I love America but hate some of the things that are done in my name. Grace is constantly reminding us that we are all works in progress, always both being and becoming. To quote Teilhard de Chardin, ”Nothing is constructed except at the price of equivalent destruction.” (The Phenomenon of Man, p. 51) Hope doesn’t just happen! Join this world-wide movement to enrich our humanity.

As right and the left becomes involved or even corrupted with traditional electoral politics, we need to join in the mission to rebuild, redefine and respirit Detroit, Michigan, and our Beloved USA, so that we can live in the world in a new, more sharing/caring non-idealistic way, guided by, envisioning and finding new ways to meet our potential as human beings, battling/resisting any violation of that quest. Going beyond capitalism and beyond socialism using what it means be a human being as our standard to judge thus transcend backward ideas. Going beyond violence thus the violations of our quest to love hope and the new American all inclusive dream.

Won’t you join us, your neighbors, in building participatory democracy, through Local Responsibility Councils on every block.

A lot of Americans recognize that our electoral system does not provide for government of, by and for the people.

The article explains why changes in technology and campaign funding – while important – are not enough to democratize the present system. It is the system itself that has led to declining voter participation; under-representation of racial minorities, women and the poor; lack of meaningful competition and choice in most elections; and failure to mobilize, inform and inspire half the eligible electorate. Therefore the rules of the system themselves need changing.

To begin with, we need to struggle for a system of proportional representation to replace the present winner-take-all system which disenfranchises those who voted for a losing candidate even though the margin of victory for the winner, as in Florida, may be less than the margin of error. Proportional representation, by contrast, rewards not only the winning candidate but everyone who has been involved in the election. Every voter counts. It also moves politics towards struggle over issues and away from obsession with candidates and personalities. So it generates citizen participation not only on election day but in between elections.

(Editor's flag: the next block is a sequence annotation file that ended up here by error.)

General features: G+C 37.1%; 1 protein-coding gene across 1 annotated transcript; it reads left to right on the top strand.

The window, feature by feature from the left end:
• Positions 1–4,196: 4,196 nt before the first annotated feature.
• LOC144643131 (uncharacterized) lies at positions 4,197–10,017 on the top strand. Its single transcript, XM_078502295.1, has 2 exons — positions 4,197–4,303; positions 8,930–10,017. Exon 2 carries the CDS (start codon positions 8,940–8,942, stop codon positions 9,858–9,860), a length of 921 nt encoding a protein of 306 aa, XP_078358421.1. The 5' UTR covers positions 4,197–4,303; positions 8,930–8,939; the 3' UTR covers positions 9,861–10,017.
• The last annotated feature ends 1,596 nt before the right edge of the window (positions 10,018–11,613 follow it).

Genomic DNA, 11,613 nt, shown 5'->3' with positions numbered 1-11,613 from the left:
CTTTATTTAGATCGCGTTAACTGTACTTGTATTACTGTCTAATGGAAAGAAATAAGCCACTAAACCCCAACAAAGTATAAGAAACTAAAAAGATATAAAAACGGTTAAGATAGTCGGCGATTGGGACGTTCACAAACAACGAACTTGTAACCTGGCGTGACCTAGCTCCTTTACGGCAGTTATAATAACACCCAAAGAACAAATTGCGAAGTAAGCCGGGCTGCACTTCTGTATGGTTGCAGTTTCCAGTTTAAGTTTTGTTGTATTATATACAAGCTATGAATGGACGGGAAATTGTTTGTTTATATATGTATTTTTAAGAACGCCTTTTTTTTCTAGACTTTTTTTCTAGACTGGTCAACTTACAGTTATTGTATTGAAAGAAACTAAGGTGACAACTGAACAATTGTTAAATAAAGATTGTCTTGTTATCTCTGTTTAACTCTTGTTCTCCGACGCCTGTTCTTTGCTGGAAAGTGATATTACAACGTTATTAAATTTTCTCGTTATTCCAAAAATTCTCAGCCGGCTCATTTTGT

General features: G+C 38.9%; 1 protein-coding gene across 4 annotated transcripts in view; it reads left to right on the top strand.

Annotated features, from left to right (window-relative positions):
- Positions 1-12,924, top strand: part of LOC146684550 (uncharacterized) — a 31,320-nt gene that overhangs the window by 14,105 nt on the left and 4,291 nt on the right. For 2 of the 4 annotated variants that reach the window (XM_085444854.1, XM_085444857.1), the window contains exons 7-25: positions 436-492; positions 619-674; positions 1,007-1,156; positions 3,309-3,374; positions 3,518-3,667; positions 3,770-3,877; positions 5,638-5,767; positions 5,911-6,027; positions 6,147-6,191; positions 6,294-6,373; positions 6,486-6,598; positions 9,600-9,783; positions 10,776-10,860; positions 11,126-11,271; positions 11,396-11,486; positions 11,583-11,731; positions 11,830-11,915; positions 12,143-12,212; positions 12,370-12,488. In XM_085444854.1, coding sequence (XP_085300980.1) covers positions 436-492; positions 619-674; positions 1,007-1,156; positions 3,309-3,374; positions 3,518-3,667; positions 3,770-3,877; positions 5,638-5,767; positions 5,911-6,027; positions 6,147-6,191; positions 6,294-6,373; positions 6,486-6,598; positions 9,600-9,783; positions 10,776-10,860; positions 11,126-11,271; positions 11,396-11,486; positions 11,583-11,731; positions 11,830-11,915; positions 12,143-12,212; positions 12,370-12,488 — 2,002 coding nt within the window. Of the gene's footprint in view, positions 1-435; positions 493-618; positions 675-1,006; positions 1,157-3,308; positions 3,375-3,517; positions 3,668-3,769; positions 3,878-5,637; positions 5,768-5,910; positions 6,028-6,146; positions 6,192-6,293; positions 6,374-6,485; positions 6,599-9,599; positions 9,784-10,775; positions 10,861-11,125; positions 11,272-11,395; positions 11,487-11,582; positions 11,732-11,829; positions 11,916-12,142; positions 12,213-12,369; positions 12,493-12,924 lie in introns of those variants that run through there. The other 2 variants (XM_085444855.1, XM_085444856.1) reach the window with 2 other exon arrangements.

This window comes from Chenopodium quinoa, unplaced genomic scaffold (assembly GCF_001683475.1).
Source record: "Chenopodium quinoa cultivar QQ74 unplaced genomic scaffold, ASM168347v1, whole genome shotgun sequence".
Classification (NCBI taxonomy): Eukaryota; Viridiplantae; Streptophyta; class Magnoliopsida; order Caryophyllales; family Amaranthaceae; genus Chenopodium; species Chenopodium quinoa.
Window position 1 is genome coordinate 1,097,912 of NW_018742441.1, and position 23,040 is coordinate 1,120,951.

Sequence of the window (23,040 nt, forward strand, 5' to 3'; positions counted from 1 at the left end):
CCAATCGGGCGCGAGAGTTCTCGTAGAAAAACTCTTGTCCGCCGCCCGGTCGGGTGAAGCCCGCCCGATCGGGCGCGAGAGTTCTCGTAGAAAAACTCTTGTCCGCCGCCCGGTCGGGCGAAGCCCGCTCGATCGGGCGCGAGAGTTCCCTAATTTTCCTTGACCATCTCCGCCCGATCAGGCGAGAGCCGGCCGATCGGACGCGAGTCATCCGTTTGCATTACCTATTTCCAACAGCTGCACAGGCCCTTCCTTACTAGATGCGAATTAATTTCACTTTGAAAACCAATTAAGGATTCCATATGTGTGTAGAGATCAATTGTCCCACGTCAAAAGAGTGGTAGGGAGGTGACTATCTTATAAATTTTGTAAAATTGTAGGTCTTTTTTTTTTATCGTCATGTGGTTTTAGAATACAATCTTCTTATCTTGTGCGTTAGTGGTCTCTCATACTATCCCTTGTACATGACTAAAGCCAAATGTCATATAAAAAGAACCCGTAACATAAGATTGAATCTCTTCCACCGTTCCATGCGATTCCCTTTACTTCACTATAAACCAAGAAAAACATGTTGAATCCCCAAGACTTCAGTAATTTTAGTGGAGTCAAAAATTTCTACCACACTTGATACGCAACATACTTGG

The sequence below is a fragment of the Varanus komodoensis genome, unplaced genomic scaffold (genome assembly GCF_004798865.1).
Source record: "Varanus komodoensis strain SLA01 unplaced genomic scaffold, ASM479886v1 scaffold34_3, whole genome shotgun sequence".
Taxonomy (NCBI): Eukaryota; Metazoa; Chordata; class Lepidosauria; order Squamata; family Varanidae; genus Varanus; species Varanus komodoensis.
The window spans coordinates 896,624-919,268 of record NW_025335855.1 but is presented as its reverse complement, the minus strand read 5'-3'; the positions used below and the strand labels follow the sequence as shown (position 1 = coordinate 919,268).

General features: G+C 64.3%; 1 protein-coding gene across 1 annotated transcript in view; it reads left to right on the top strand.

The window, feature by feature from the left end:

Proportional representation voting would not require amending the U.S. Constitution because nothing in the Constitution requires winner-take-all single-member districts.

To force passage of this legislation, however, requires a citizens movement with the same commitment to grassroots organizing as the civil rights movement that forced the passage of the Voting Rights Act of 1965. We can’t depend on the parties or on politicians.

But changing our present system to make every voter count will benefit not only blacks but everyone under-represented in the present system.

Therefore, to give momentum to the movement, activists need to go beyond identity politics and, in the tradition of Rosa Parks and Martin Luther King Jr., act primarily as aroused and engaged citizens. As Guinier puts it, “‘ One vote, one value,” a notion underscored by the conservative Supreme Court majority, ironically could become the rallying cry of a multiracial and multi-issue grass-roots movement of voters throughout the nation. It could herald a new era of issue-centered rather than candidate-centered politics. Black leaders may be key in some communities; union activists or environmentalists in others. But in the end, an aroused and engaged citizenry — one committed to a broad, multiracial democracy — will be our best, indeed our only protection to ensure that every vote counts and that every citizen can truly vote.

— “Its Time Is Coming” By Grace Lee Boggs, Michigan Citizen, April 1-7, 2001